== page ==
New Music

Premiere: Watch BEAST’s video for “Smoke Swig Swear”

By Kelly Fulton

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Beast - "Smoke Swig Swear."

I’m from Johannesburg, South Africa, but I've been living in New York for the past eight years. When I left the country, Bloc Party, The Killers, OutKast, and Franz Ferdinand were still big news. As for SA’s homegrown music, since I moved, I’m bummed to admit, I haven’t been following what’s been going on as closely as I’d like. When people think about popular South African artists they think Die Antwoord. Those who dig deeper may know about Jack Parow, Spoek Mathambo, DJ Black Coffee, BLK JKS, and maybe a couple others, (and yes, we know, now everyone knows Rodriguez). But South Africa has a thriving, internationally untapped music scene. Recently a friend from back home encouraged me to listen to BEAST. A quartet who are two bassists strong—no guitars, thanks—and who create a brawly, raucous hybrid of last 70s rock, punk, and grunge, while singer Inge’s emotive, visceral vocals rip straight through you. And like all the best music, I wanted to share them with as many people as humanly possible.

So here are three awesome BEAST-related things for you:

1.   We’ve got the video premiere of “Smoke Swig Swear,” the title track of their debut album (above).

2.   A frank interview with singer Inge.

3.   And finally, a short documentary film about the rise of BEAST. Shot during the process of rehearsing, recording, and launching the album (which you can download for free here), this doc combines compelling live performance footage and interviews with the band to create an authentic look at the personalities behind the music and what drives them. 

Noisey: What is BEAST?
Inge: BEAST happened when all four of us came together as a band. I actually originally wanted to call the band Bow Beast. I liked the idea of the beast bowing. It had a really interesting visual effect in my mind. The first feeling I had about BEAST was that it had more of psychological edge to it. My first premonition or visual inspiration was actually a scale. Like a step scale. That became our mascot image for quite a while: just a white scale that’s on zero. So depending on individual-to-individual think of it like, how much does your beast weigh? Playing along more of a psychological angle instead of the whole monster, literal interpretation.

I like that. Maybe because in music now—and I guess where I am in Brooklyn—the whole beast versus human thing has just been completely milked.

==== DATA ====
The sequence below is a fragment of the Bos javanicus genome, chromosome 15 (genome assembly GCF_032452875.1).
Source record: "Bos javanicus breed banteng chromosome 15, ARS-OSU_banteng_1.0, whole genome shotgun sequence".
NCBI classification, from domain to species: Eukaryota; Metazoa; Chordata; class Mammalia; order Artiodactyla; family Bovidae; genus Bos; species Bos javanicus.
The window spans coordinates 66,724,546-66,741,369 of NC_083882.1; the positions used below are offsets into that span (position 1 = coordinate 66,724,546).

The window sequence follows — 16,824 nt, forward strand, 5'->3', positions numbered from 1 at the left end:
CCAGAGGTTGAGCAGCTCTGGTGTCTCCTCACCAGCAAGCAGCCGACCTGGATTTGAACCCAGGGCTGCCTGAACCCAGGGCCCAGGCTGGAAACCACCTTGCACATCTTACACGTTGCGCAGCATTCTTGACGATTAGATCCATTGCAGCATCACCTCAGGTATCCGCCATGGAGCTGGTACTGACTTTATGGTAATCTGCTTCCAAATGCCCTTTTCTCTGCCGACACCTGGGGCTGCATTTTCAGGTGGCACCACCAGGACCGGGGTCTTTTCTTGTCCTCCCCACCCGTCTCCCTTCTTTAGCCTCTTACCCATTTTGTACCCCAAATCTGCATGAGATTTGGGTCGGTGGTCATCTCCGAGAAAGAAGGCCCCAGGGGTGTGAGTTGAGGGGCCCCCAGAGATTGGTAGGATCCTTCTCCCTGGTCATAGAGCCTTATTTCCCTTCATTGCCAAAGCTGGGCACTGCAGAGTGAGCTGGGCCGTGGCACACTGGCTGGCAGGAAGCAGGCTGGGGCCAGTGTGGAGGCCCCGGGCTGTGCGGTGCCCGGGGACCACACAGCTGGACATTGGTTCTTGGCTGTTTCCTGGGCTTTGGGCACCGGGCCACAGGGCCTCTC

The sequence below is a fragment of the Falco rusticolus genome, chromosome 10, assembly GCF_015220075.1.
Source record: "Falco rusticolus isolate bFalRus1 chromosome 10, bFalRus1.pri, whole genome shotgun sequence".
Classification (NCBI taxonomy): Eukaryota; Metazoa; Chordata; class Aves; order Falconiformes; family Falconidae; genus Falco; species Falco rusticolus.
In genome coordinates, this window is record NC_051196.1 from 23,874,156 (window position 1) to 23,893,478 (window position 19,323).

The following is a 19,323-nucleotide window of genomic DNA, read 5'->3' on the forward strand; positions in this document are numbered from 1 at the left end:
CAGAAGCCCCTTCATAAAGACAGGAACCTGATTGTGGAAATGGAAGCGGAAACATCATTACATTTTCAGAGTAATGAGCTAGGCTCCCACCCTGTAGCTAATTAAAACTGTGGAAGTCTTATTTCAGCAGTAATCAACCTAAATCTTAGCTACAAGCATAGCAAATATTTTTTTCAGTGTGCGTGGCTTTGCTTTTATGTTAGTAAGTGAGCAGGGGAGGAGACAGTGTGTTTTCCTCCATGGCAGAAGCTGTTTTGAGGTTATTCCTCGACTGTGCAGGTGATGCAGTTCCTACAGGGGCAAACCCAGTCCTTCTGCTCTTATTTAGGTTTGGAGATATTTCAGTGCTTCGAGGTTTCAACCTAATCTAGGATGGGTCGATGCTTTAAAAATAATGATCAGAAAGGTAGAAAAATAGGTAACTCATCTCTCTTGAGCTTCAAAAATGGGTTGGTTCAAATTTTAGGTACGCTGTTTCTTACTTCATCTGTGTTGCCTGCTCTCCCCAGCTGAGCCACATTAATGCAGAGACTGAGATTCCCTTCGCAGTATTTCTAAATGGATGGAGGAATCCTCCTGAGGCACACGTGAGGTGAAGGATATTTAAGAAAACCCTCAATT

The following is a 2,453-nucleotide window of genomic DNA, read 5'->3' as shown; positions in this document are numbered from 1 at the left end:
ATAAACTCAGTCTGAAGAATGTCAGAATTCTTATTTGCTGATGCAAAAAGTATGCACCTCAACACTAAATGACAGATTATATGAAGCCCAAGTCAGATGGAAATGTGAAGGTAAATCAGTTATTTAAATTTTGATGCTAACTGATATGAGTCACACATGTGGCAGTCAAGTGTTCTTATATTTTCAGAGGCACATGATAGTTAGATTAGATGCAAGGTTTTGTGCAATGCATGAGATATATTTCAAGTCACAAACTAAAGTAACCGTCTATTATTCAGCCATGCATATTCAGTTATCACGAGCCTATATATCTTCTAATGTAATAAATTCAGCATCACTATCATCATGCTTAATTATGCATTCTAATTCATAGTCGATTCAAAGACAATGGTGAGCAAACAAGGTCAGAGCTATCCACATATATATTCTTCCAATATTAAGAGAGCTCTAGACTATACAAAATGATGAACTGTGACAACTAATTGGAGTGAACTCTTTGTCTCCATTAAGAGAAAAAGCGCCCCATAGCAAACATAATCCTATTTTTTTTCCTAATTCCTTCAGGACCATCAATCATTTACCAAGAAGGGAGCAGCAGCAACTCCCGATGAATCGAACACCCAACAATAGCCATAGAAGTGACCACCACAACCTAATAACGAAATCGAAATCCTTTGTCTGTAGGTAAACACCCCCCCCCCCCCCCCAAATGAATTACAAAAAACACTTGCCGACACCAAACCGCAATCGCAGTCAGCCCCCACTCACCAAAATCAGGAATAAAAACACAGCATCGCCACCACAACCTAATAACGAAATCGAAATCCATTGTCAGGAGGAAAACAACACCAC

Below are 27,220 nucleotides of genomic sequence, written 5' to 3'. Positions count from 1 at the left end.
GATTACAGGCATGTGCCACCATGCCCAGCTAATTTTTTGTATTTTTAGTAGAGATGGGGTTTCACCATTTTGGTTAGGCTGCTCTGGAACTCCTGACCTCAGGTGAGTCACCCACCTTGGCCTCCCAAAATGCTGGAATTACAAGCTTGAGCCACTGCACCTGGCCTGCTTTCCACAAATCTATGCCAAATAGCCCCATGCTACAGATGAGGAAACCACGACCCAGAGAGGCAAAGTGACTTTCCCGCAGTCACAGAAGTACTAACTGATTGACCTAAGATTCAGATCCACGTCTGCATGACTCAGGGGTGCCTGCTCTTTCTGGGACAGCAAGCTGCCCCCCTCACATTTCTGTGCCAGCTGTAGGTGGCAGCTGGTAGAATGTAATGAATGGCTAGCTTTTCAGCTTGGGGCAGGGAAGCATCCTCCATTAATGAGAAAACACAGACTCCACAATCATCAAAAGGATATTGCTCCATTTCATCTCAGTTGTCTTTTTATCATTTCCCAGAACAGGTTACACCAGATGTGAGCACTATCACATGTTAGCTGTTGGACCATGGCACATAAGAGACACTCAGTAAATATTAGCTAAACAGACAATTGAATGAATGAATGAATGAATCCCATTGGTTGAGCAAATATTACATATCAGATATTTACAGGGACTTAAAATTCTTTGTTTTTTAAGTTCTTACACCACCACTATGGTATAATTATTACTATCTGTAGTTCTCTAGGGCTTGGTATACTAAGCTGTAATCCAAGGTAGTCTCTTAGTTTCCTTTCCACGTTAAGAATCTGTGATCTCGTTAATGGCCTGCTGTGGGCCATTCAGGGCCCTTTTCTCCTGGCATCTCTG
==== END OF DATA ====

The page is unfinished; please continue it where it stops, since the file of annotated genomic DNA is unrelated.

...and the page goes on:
I steer quite clear from any literal interpretations there.

Is the same feeling taken into the songs and subject matter?
Definitely. I sing about genetic predispositions and nature versus nurture and that sort of stuff, human stuff. Also we're very much a live act. So maybe we should have called the band Mongrel. I don't know. [Laughs]

How did the band come about? How was the identity born?
Basically Rian and Louis, the two bassists, wanted to learn how to play bass because they're both in another band in which they play drums and lead guitar. They started jamming with Sasha, the drummer, so it was more like a jam out kind of band. And they had a working title that I really did not connect with. At all. 

Am I allowed to know what it was?
Well, I guess you’re South African so you'll get this, KOMBASS. [Kombuis means “kitchen” in Afrikaans.] This title did serve an important purpose though. Everything as it should.

Do you feel like your personality resonates with BEAST’s sound? Or do you go into a character?
As a vocalist I approach my craft almost like a character actor. I like to play around with different styles and vibes and it was nice for me to return to a style that I really enjoyed listening to but never really had the opportunity to perform or write in. It’s a heavier sound that I grew up listening to, so for me it was very exciting to start BEAST.

How long did the whole album take to make?
Shit… actually quite quickly. We did it in like four days or something!

What?